Wednesday, February 23, 2011

The Wrath of Frank

I've decided to go thematic this week. Yesterday I wrote about the passing of Kenneth Mars, a great comic actor I had worked with a long time ago. Today, we turn our attention to Ricardo Montleban (he's the one in the middle). I don't know the other two gents, but I believe one of them is an unknown Facebook friend (there's an oxymoron).

Before Fantasy Island and the iconic Star Trek movies, Mr. Montleban enjoyed huge commercial success as a spokesman for Chrysler. Most of you are too young to remember his days hawking "rich Corinthian leather" -- which by the way is pure Madison Avenue trickery. There never was a country of Corinthia, nor any cows endowed with buttery smooth hides.

Nevertheless, the Southern California Chrysler Dealers imagined translating that national acclaim into huge success at the retail level and signed Mr. Montleban on to pound some sheet metal for their cheesy tent sales. And I was the lucky young writer to make that magic happen.

Before any writing started, Ricardo and I went out to dinner. We lunched by his pool in Bel Air. And we bonded. Though I must say he was always more interested in our female producer than discussing any details of the campaign.

Of course, before any campaign gets committed to celluloid it has to get approved by the Dealer Council Board.

(Spoiler Alert -- I'm about to recount a story I've told on this forum before, but it's so indicative of the ad business today, as it was 20 years ago, it bears repeating)

Having written a slew of spots that answered all the dealers needs and incorporated Mr. Montleban's unique charming delivery it was time to present the work. 25 Chrysler Plymouth dealers from Ventura to San Diego gathered at the Downtown Athletic Club in Los Angeles. With storyboards in hand, the entire team from Bozell arrived to meet them. I was told to wear a suit. That never happens in advertising and gives you an idea of the crucial nature of this presentation.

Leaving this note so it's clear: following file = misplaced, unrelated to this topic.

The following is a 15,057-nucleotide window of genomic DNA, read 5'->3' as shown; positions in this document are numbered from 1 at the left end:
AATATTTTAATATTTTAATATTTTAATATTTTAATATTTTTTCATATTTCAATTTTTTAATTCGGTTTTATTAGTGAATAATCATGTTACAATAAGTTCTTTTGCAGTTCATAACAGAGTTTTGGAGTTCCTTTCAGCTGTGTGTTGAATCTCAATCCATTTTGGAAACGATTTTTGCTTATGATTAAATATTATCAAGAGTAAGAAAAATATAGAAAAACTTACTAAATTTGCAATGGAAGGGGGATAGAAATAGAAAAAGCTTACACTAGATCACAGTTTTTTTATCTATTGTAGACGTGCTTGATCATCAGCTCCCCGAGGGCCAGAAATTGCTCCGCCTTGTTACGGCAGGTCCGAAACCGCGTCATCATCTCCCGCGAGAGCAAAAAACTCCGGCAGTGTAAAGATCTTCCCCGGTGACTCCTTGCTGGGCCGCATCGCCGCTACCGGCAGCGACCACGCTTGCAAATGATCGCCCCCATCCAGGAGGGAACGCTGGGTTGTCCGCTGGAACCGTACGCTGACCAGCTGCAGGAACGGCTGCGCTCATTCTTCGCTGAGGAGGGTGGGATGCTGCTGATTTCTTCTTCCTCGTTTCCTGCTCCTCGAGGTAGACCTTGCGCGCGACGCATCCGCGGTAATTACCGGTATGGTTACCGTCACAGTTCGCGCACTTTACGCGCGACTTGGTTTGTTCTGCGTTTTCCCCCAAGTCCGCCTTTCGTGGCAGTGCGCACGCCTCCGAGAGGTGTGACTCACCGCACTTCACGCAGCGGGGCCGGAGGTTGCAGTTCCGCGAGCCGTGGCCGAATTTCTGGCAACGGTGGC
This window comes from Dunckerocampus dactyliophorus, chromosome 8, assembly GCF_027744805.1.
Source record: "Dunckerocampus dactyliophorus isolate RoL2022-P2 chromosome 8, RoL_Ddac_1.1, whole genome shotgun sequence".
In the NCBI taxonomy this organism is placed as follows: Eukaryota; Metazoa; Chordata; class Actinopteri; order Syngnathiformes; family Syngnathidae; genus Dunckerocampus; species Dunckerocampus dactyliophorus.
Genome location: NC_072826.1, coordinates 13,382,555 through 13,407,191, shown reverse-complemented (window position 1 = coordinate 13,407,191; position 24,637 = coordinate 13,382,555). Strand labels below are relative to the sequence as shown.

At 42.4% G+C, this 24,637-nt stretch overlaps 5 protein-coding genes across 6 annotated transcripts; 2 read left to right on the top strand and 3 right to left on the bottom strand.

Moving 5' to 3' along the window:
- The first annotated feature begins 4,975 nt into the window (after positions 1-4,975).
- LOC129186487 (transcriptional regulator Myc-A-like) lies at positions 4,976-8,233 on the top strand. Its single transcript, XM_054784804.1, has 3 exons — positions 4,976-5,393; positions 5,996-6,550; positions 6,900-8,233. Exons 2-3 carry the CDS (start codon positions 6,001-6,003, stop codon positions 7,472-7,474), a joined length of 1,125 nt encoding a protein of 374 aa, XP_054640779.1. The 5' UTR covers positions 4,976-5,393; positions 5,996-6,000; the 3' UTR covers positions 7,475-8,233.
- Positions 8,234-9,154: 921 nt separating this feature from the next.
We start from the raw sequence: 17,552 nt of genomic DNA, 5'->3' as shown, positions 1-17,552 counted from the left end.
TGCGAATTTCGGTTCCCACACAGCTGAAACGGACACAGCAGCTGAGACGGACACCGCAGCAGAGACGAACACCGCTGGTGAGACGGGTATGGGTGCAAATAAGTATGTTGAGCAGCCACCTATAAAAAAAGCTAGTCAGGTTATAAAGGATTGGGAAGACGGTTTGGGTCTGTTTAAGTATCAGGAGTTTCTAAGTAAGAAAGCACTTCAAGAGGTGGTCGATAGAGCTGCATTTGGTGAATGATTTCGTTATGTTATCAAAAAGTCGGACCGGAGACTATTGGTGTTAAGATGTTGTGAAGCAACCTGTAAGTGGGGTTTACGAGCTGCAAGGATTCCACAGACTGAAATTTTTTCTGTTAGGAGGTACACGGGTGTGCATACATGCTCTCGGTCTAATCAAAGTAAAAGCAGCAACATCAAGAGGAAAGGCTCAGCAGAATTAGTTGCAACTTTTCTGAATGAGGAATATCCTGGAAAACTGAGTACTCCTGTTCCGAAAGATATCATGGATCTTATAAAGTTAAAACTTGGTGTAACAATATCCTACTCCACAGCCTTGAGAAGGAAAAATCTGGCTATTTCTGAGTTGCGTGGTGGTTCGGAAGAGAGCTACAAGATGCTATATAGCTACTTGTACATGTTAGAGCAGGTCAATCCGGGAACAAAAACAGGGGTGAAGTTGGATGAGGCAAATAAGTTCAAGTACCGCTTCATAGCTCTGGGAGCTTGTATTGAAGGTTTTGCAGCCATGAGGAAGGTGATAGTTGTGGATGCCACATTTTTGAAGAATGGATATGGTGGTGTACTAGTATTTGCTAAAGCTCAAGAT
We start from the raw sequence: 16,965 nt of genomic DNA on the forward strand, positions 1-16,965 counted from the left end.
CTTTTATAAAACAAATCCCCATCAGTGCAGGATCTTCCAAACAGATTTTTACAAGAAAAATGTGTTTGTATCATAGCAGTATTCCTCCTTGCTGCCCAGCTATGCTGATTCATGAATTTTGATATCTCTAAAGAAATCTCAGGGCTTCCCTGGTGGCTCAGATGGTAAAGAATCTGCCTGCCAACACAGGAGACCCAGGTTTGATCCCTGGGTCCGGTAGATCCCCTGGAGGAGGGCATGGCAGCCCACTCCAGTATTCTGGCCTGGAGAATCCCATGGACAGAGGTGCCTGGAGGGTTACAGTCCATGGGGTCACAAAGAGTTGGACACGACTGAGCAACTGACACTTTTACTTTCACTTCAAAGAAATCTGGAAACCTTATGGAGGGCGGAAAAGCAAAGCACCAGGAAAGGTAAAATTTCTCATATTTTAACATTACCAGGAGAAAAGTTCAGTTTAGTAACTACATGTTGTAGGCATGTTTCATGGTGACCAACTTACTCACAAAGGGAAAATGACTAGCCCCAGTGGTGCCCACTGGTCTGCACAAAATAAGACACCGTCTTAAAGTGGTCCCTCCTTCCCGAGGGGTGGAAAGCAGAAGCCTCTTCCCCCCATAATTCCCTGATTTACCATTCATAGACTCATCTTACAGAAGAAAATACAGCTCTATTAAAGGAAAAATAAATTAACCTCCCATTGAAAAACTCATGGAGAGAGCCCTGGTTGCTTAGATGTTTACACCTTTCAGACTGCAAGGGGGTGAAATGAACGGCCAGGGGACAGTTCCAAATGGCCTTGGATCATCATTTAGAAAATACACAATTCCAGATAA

I greeted these self-made millionaires, with their polyester jackets and their 9 AM bourbon breath, and assured them they were in for a treat. Then I calmed my nerves and single-handedly walked them through 5 campaigns of what I considered to be advertising gold.

When it was over, the room was silent. If you've ever sat in a room full of car dealers, you know that was quite an accomplishment. I figured I had put so much good work on the table they were simply awestruck and unable to choose one they liked more than the other.

Then Frank, a 50-ish year old man with a plaid jacket that matched the plaid complexion of his skin, stood up and turned to his colleagues, "I don't know about the rest of you assholes, but I'm not putting a dime of my money into any of this shit."

The room went silent again. But not for long. Before I could even recover from such a stinging indictment, the room erupted in a flurry of unfiltered, unabashed trashing of the work. As if the creator (me) were not even sitting there in a freshly pressed funeral/wedding/bar mitzvah suit.

Mr. Montleban called me later that afternoon.

R.M.: Are we shooting next Thursday?

Me: Maybe two months from Thursday.

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